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Inside Politics: TV attack ads not cheap: Chamber spends millions
Question of the Day
The Chamber of Commerce has spent a whopping $1.6 million on television ads opposing Sen. Bill Nelson, Florida Democrat, in his re-election bid and $1 million attacking Democrat Tim Kaine in the race for a Senate seat from Virginia against Republican George Allen, disclosures showed Thursday.
The conservative-leaning business lobby also spent nearly $1 million opposing Rep. Tammy Baldwin, Wisconsin Democrat, in her bid for the Senate and more than half a million opposing Sen. Claire McCaskill, Missouri Democrat, in her bid for re-election.
The Virginia ad says the “Kaine train” would “derail” Virginia’s economy with “big-government policies,” and notes his support for President Obama’s health care reform law.
The expenditure is unusual because it comes from a nonprofit group rather than a political committee, and it is by far the largest of its kind thus far in this election cycle.
Drought-relief legislation could come next week
A House Republican leader said Thursday that the House may take up legislation next week to help farmers and ranchers hit by the drought that has parched much of the nation.
House Majority Leader Eric Cantor, Virginia Republican, said that in the final week before Congress leaves for a five-week summer recess the House may consider legislation related to “programs and disaster assistance under the expiring farm bill.”
Earlier, House Speaker John A. Boehner, Ohio Republican, told reporters, “I do believe that the House will address the livestock disaster program.”
The two leaders offered few details of the legislation, but it is expected to focus on the livestock industry. Many corn and soybean farmers are partially shielded from drought damage by crop insurance, but fewer livestock producers have insurance and the main federal disaster-relief program for them expired last year.
The drought is driving up the costs of feed, forcing some livestock farmers to reduce their stocks earlier than planned.
Neither lawmaker discussed how to pay for a revived livestock disaster-relief program.
Rep. Collin Peterson of Minnesota, the top Democrat on the House Agriculture Committee, has estimated that it could cost $2.5 billion to institute a disaster-relief program and enact a short-term extension of the current five-year farm bill, which expires at the end of September.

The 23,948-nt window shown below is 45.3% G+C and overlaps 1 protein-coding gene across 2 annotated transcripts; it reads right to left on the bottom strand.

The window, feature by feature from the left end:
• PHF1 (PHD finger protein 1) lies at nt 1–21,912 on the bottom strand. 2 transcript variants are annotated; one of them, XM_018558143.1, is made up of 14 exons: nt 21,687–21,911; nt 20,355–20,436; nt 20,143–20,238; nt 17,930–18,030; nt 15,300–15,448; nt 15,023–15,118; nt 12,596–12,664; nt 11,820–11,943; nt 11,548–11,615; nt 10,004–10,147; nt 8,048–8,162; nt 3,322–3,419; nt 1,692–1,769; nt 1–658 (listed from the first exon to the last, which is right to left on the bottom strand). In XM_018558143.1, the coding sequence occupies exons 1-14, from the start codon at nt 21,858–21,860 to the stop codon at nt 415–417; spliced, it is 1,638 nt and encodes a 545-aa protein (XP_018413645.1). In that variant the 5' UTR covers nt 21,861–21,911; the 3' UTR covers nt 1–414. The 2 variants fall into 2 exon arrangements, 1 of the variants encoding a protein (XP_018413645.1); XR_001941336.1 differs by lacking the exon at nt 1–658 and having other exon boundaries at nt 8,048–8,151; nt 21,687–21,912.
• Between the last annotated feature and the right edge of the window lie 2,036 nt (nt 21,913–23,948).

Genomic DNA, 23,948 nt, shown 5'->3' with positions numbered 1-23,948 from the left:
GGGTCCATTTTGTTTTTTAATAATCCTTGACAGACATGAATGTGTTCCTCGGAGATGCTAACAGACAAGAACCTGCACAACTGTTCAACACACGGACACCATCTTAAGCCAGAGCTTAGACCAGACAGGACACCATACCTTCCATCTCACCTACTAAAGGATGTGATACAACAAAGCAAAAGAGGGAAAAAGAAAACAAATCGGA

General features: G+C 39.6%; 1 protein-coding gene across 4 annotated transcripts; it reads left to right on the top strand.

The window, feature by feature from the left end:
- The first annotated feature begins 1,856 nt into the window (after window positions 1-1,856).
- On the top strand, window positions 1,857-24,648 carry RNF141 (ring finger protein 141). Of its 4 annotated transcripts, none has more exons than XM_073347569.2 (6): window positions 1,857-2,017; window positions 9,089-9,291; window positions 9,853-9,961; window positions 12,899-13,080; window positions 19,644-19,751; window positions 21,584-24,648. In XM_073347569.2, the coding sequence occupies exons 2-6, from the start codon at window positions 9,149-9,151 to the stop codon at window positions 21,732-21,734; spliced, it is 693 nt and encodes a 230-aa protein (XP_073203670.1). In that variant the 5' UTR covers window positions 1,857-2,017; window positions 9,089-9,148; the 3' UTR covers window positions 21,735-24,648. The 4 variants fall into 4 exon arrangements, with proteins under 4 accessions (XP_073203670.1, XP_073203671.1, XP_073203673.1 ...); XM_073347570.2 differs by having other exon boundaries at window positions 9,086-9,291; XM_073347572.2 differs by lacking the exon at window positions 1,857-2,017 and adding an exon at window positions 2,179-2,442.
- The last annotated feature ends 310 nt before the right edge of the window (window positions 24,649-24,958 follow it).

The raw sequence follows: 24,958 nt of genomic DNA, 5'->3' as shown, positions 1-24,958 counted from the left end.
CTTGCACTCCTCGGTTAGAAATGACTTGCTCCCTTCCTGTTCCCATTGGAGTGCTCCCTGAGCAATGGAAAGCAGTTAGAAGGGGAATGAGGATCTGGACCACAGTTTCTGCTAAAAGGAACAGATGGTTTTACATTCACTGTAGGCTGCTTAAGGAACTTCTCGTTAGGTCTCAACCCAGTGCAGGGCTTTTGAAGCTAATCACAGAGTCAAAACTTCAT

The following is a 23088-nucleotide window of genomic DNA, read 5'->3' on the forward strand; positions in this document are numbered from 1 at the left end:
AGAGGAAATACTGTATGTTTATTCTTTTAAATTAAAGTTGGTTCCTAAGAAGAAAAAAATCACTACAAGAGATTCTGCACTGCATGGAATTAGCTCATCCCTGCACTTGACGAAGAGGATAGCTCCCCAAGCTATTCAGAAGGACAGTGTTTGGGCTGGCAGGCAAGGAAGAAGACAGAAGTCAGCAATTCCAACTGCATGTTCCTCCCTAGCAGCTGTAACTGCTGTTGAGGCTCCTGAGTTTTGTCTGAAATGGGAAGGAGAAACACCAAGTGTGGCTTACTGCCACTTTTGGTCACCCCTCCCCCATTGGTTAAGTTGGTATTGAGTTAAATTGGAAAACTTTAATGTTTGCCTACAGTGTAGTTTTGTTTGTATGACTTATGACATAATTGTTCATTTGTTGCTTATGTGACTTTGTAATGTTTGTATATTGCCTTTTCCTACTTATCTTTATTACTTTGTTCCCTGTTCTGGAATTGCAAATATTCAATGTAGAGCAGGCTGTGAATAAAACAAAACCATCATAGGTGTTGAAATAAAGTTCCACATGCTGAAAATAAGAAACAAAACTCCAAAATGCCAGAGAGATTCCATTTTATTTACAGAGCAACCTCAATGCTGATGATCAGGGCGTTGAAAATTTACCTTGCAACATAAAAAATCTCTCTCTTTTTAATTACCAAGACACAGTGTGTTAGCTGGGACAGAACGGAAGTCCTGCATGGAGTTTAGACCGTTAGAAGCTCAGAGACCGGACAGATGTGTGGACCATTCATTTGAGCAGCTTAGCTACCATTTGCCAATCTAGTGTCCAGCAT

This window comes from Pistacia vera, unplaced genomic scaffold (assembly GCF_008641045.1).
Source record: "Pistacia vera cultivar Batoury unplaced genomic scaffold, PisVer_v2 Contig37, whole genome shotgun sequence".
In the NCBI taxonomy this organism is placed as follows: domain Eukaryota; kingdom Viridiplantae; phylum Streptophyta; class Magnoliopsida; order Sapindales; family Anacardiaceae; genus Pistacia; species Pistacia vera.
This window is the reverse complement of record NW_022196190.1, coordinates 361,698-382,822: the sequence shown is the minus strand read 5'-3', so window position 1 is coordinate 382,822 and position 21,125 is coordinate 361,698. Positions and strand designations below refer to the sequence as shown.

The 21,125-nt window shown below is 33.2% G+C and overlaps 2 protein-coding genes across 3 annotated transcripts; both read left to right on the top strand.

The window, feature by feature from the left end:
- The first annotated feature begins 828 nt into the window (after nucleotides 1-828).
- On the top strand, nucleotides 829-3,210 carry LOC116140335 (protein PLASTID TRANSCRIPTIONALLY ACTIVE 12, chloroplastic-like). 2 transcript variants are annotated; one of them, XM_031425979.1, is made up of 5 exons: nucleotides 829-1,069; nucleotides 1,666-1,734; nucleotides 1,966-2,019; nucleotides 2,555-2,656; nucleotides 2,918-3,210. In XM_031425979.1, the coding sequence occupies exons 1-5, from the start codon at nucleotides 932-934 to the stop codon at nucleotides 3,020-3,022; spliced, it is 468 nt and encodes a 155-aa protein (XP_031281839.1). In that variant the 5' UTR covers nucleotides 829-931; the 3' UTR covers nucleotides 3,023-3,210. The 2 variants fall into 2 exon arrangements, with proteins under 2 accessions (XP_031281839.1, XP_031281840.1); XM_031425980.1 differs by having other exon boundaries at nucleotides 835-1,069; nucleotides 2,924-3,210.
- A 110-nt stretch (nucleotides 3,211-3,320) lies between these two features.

The Senate last month passed a $500 billion, five-year farm bill and the House Agriculture Committee this month approved a similar bill. Neither Mr. Boehner nor Mr. Cantor mentioned the possibility of the full House considering that legislation before the August break.
Banks pay out millions for improper conduct
Capital One N.A. and Capital One Bank (USA) N.A. agreed Thursday to pay $12 million to resolve a lawsuit by the Justice Department alleging that the companies violated the Servicemembers Civil Relief Act (SCRA), the Justice Department said.
The settlement covers a range of conduct that violated the protections guaranteed to service members by the SCRA, including wrongful foreclosures, improper repossessions of motor vehicles, wrongful court judgments, improper denials of the 6 percent interest rate the SCRA guarantees to service members on some credit card and car loans and insufficient 6 percent benefits granted on credit cards, car loans, and other types of accounts. The proposed consent order, which was filed simultaneously with the complaint, is one of the most comprehensive SCRA settlements ever obtained by a government agency or any private party under the SCRA.
“Today’s action makes clear that the Justice Department will fight for our service members, and use every available tool, resource and authority to hold accountable those who engage in discriminatory practices targeting those who serve,” said Attorney General Eric H. Holder Jr. “Every day, our brave men and women in uniform make tremendous sacrifices to protect the American people from a range of global threats — and my colleagues and I are determined to ensure that they receive our strongest support here at home.”
The agreement requires Capital One to pay approximately $7 million in damages to service members for SCRA violations, including at least $125,000 in compensation, plus compensation for any lost equity (with interest) to each service member whose home was unlawfully foreclosed upon, and at least $10,000 in compensation, plus compensation for any lost equity (with interest) to each service member whose motor vehicle was unlawfully repossessed.
In addition, the agreement requires Capital One to provide a $5 million fund to compensate service members who did not receive the appropriate amount of SCRA benefits on their credit card accounts, motor vehicle finance loans and consumer loans. Any portion of the $5 million that remains after payments to service members are made will be donated by Capital One to one or more charitable organizations that assist service members.
• From wire dispatches and staff reports
By Michael P. Orsi
Edward Snowden should declare his patriotism in court
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